Seven Fairy Tales Disney Should Make Into Films
Disney may be the single most prolific purveyor of fairy tales to modern audiences, at least since the 1950s and probably all the way back to their release of Snow White and the Seven Dwarfs in 1937. Thanks to Disney, the magic of fairy tales continues to live through generation after generation of young people and families into a new millennium.
Credit where credit is due for keeping the love and art of fairy tales alive, but Disney's come under fire -- and probably rightfully so -- for neglecting to represent folk tales and legends from a wider array of cultures, focusing mainly on European tales and Caucasian casts. In recent years, with the releases of films like Moana and Coco, Disney appears to be trying its hand at breaking this trend, and bringing a wider variety of tales to the big screen. So with that in mind, here's our list of seven fairy tales from across an array of cultures, Disney should take on next.
The Boy Who Drew Cats
This Japanese fairy tale features a young artist with a love for—you guessed it—cats. When the youngest son of a farmer turns out to be more interested in drawing cats than in the manual labor his brothers all take to, the farmer sends his youngest to a temple to learn from the priests. Turns out the boy spends all his time in the temple drawing cats instead of studying, so the head priests dismisses him, telling him he ought to study to be an artist instead.
On his journey home, the boy seeks shelter in a different temple, not realizing it has been abandoned. The priests have been chased out by a goblin rat. The boy decides to spend his night drawing cats upon the walls, until he becomes tired and crawls into a small cabinet to sleep. In the night, the boy hears terrible noises outside his cabinet, the sounds of violent fighting and animals screeching. When he wakes in the morning, he finds the goblin rat dead, and his drawings of cats looking fierce and triumphant, with blood dripping from their claws.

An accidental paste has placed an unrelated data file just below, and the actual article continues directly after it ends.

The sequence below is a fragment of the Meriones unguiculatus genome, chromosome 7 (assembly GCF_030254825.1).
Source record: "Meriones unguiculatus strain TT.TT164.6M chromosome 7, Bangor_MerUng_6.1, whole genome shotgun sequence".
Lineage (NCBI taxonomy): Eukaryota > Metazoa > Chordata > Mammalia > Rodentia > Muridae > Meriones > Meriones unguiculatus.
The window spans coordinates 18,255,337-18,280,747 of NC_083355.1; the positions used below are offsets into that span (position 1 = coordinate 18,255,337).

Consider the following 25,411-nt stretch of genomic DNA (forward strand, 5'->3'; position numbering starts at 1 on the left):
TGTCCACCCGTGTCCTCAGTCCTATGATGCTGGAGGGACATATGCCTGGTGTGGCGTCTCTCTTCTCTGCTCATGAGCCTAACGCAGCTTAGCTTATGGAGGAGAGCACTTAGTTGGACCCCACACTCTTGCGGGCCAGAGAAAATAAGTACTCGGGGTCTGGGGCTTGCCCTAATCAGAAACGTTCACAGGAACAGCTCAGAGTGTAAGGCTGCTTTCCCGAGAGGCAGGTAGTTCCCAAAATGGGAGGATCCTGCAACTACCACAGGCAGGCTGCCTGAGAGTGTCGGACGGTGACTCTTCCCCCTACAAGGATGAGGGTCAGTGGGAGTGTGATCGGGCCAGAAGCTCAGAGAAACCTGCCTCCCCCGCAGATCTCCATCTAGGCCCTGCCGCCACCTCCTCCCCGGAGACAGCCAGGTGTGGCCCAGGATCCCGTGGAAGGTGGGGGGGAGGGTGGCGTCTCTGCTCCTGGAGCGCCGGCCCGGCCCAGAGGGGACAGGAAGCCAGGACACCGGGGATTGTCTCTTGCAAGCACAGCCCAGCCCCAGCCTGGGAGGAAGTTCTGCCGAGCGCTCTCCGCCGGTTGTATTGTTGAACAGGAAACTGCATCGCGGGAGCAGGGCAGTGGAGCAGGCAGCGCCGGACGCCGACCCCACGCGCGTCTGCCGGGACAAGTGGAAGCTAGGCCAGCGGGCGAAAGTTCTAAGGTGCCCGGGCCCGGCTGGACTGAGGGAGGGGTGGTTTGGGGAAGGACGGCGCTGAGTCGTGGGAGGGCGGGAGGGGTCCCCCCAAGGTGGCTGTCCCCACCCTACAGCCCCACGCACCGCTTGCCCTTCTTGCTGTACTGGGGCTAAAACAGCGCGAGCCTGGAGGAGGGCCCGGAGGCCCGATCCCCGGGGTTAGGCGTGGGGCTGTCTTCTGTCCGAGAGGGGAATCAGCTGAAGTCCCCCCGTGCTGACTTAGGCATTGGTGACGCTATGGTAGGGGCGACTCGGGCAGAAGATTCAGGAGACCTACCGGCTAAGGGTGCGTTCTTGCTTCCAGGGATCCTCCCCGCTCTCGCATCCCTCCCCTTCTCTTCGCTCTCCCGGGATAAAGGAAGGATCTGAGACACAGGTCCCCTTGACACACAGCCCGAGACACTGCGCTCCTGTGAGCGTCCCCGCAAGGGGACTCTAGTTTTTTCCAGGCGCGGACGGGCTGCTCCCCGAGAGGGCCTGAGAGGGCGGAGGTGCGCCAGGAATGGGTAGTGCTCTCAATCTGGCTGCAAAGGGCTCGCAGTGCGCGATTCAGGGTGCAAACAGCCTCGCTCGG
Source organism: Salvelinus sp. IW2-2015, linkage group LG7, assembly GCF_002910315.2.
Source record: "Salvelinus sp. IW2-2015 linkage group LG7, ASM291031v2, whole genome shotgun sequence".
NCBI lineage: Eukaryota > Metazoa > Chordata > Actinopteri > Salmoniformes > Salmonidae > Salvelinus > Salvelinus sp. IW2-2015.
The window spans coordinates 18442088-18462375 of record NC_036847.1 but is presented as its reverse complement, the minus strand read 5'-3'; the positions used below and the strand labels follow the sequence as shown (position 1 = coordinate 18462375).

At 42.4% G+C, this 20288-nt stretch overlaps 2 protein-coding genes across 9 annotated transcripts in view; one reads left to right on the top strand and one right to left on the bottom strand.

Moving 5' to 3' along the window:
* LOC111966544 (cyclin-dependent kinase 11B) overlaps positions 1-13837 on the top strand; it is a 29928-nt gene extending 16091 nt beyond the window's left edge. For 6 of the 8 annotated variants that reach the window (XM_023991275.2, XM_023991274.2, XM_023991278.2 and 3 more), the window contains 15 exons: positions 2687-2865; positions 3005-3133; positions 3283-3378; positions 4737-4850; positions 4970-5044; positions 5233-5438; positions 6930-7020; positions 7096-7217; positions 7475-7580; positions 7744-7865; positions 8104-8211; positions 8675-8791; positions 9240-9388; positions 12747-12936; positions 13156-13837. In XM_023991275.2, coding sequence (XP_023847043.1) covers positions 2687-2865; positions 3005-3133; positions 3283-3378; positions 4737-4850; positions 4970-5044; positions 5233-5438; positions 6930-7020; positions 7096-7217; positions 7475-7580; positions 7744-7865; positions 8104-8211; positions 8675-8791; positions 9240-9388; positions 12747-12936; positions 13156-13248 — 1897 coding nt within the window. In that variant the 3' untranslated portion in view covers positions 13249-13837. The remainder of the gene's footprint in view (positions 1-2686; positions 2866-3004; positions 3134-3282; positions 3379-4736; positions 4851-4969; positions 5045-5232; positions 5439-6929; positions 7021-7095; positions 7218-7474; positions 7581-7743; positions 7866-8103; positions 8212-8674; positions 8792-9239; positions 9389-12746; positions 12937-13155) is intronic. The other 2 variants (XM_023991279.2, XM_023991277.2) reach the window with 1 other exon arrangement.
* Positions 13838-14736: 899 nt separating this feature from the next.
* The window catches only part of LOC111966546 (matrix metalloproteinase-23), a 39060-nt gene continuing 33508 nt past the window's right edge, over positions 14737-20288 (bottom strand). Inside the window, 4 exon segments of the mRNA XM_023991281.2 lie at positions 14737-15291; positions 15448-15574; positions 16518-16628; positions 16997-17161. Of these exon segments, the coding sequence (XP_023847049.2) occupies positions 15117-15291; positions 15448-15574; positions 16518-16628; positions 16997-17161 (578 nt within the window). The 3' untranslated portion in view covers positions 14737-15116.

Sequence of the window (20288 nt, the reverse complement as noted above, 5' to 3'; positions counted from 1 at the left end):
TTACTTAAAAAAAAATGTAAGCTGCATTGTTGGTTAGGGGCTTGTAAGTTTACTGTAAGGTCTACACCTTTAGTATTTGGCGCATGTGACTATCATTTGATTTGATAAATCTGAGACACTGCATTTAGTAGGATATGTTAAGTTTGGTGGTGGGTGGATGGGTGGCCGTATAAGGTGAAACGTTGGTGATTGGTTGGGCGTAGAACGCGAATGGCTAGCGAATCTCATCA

This Bohemian story starts out with a poor orphan trying to find work. He meets an old man who has no eyes. The man gives him a job herding goats but warns him against going into the hills. There, the three wicked witches, the Jezinkas, will put him to sleep and tear out his eyes. For two days, the boy obeys his master, but on the third day, he decides the pasture is better in the hills. He takes three shoots of bramble and drives the goats into the hill. Of course, he meets the beautiful Jezinkas, and manages to pass up the temptations of the first two. He manages to trick the third and captures her. The other two sisters can't free her, and the boy binds them as well. Taking the eldest the sisters, he demands his master's eyes. The Jezinkas try to deceive him, giving his master the wrong eyes over and over, and the boy throws the first two into a river for their tricks. The third sister pleads with him and gives his master his actual eyes, so they let her be.